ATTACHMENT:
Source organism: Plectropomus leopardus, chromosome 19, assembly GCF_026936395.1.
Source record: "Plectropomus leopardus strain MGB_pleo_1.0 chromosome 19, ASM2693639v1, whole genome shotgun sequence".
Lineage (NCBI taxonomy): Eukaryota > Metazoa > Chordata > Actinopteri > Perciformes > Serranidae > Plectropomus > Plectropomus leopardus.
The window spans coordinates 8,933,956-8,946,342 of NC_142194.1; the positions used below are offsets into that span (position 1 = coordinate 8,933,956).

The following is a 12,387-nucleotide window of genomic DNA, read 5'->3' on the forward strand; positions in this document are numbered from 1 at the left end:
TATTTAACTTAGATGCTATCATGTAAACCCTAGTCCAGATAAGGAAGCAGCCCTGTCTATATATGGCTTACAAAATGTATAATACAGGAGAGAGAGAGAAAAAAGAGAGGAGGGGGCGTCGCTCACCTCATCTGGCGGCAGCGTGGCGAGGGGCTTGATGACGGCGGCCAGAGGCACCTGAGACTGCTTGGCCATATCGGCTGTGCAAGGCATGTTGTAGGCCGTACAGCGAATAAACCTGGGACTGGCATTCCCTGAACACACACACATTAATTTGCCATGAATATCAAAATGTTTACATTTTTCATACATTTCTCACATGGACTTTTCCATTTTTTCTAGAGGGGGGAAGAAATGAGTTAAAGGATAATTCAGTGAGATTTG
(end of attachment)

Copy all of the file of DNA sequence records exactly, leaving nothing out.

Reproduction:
Source organism: Plectropomus leopardus, chromosome 19, assembly GCF_026936395.1.
Source record: "Plectropomus leopardus strain MGB_pleo_1.0 chromosome 19, ASM2693639v1, whole genome shotgun sequence".
Lineage (NCBI taxonomy): Eukaryota > Metazoa > Chordata > Actinopteri > Perciformes > Serranidae > Plectropomus > Plectropomus leopardus.
The window spans coordinates 8,933,956-8,946,342 of NC_142194.1; the positions used below are offsets into that span (position 1 = coordinate 8,933,956).

The following is a 12,387-nucleotide window of genomic DNA, read 5'->3' on the forward strand; positions in this document are numbered from 1 at the left end:
TATTTAACTTAGATGCTATCATGTAAACCCTAGTCCAGATAAGGAAGCAGCCCTGTCTATATATGGCTTACAAAATGTATAATACAGGAGAGAGAGAGAAAAAAGAGAGGAGGGGGCGTCGCTCACCTCATCTGGCGGCAGCGTGGCGAGGGGCTTGATGACGGCGGCCAGAGGCACCTGAGACTGCTTGGCCATATCGGCTGTGCAAGGCATGTTGTAGGCCGTACAGCGAATAAACCTGGGACTGGCATTCCCTGAACACACACACATTAATTTGCCATGAATATCAAAATGTTTACATTTTTCATACATTTCTCACATGGACTTTTCCATTTTTTCTAGAGGGGGGAAGAAATGAGTTAAAGGATAATTCAGTGAGATTTG